It can be seen that more than 70 % throughput is achieved in M4 compared to IP1 at the cost of additional logic resources (8.2 %) and multipliers. Compared with IP2, there is still throughput improvement (15 %) in M4, but the resource usage is lower and the initial latency is shorter. Compared with the earlier developed direct linear approximating methods (M1 and M11), nearly 45 % throughput is obtained by M4. It should be pointed out that M5 outperforms M11 in both throughput and complexity (49 % of throughput improvement and 9 % of complexity reduction). This indicates that softly non-linear approximating outperforms highly non-linear method in complexity (Table II) and precision (Fig. 1). The direct table approximation combined with single NR method (M2 and M3 in Table II) consumes much memory bits. It can be seen from Fig. 1 and Table II that almost 100 x higher precision can be obtained in M2 at the cost of 10 x more memory bits compared to M3, which implies that a sufficient precision gain is achieved by the combination approach. If a very high precision is required, more NR iterations and more memory consumptions will be needed. Compared to direct table approximation methods (M2 and M3), the softly linear approximation methods (M4 and M5) achieve relatively comparable throughput, whereas releasing the burden of memory and decreasing the latency.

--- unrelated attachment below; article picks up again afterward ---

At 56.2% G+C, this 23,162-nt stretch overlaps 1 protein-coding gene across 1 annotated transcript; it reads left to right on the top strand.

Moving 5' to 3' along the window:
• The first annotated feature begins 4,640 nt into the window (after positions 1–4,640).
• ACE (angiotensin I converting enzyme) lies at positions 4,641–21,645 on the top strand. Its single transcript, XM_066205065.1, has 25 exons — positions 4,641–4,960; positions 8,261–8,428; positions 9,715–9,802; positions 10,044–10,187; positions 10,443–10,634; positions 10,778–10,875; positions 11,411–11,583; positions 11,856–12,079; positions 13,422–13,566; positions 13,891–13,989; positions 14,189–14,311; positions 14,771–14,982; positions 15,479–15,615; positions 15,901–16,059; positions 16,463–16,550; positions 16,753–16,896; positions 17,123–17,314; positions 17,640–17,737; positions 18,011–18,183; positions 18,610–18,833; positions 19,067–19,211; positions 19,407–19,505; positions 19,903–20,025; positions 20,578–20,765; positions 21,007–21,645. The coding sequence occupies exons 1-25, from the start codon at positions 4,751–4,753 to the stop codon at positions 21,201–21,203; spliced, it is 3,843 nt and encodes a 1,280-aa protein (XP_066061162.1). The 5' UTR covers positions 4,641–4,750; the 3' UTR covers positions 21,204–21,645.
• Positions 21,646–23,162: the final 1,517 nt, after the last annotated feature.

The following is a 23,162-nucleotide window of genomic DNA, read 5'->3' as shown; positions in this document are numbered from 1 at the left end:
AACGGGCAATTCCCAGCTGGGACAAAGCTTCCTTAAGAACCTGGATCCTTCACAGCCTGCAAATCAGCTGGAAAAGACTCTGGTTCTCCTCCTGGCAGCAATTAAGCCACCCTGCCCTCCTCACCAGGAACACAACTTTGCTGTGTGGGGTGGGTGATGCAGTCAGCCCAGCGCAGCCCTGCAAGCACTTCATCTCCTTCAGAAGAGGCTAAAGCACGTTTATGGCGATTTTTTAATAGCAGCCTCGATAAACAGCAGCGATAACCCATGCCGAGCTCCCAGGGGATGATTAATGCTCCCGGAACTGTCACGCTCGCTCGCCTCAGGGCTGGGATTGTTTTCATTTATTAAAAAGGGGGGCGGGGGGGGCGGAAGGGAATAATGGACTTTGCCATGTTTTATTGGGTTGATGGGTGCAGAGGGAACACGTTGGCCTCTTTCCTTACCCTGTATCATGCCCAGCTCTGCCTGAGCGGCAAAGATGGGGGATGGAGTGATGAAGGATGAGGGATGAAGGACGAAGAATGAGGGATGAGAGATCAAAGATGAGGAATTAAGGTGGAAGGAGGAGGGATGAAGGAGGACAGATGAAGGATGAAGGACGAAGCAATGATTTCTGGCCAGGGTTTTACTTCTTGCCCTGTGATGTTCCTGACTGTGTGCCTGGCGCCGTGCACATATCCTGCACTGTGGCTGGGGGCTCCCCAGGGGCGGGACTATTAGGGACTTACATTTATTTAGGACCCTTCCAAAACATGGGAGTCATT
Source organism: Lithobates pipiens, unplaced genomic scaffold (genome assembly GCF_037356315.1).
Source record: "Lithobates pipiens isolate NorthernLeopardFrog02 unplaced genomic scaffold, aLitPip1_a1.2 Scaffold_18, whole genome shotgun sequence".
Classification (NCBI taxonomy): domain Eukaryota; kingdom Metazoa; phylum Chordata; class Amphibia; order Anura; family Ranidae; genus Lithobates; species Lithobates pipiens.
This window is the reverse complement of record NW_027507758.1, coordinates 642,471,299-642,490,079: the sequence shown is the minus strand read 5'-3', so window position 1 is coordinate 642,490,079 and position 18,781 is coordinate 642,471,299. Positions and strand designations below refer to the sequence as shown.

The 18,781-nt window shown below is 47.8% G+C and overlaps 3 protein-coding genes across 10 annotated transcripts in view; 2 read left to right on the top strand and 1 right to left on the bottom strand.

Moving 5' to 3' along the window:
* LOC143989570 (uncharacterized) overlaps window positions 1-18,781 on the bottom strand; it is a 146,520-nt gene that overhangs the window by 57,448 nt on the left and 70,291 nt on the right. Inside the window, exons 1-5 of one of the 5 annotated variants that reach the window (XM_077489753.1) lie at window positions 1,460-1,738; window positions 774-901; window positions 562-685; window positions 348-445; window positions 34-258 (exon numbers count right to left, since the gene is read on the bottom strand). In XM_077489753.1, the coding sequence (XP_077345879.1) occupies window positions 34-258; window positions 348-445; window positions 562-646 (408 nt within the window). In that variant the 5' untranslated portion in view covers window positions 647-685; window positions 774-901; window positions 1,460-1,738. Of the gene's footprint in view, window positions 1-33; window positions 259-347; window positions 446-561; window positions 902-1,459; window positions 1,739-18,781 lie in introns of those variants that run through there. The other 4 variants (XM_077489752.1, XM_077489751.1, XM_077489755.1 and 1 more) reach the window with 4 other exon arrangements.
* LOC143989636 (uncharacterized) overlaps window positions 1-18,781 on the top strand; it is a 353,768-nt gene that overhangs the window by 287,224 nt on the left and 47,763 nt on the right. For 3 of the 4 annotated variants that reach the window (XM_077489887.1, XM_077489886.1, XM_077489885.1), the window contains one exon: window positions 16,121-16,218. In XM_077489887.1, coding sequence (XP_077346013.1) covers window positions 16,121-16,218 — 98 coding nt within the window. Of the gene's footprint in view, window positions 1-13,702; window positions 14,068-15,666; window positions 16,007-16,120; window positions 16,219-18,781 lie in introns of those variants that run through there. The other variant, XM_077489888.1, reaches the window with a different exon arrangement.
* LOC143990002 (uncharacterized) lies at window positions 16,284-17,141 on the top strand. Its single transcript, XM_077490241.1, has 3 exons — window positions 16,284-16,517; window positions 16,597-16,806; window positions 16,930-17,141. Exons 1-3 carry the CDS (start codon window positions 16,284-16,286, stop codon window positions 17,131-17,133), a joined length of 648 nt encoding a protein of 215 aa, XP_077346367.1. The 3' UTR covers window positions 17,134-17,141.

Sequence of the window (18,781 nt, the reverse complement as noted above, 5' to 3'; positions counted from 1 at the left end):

To validate the precision of different implemented methods, simulated data from different hardware architectures has been used to analyse the absolute error, as shown in Fig. 3. Compared to the IP, all the hardware architectures (from M1 to M5) have a better precision, and about 100 x higher precision improvement has been obtained in the proposed M4. Additionally, M11 has the same precision as M1 because they use the same approximating method. Taken into account the factors of throughput, complexity and precision, the proposed M4 offers a competitive option for most applications. It requires only single NR iteration and achieves an average precision of [10.sup.-5]. As a result, the proposed hardware architecture shows high throughput and high precision improvement over IP from Altera at the cost of almost the same logic element resources.